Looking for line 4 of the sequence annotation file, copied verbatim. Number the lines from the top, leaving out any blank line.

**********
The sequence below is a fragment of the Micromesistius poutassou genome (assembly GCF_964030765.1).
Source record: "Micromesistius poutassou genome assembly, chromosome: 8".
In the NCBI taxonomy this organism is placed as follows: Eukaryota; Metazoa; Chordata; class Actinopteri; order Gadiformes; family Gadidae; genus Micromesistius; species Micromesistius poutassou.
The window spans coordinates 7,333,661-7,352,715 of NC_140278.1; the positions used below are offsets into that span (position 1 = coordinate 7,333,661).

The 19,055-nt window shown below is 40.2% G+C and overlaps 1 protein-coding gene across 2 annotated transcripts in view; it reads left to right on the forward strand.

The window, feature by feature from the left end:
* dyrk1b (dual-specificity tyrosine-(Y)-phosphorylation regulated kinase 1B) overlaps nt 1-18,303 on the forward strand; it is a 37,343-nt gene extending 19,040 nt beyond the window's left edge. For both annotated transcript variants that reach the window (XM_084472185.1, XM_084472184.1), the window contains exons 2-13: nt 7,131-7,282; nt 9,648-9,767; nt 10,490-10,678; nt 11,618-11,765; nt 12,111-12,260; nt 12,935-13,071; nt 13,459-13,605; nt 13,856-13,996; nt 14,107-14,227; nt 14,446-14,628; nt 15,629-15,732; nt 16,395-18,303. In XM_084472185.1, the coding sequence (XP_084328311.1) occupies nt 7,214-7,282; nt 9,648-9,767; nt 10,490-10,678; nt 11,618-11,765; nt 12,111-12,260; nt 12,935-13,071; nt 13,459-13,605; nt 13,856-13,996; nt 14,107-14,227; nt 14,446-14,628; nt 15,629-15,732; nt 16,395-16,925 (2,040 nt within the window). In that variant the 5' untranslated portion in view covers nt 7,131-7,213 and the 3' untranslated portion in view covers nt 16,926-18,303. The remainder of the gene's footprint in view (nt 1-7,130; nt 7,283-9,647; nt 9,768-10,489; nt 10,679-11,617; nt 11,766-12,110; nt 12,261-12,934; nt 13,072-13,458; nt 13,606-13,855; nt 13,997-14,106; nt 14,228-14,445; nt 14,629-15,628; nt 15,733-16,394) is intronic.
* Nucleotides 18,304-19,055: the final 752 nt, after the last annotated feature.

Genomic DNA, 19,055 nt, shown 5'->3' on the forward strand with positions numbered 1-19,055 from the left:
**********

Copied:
The window spans coordinates 7,333,661-7,352,715 of NC_140278.1; the positions used below are offsets into that span (position 1 = coordinate 7,333,661).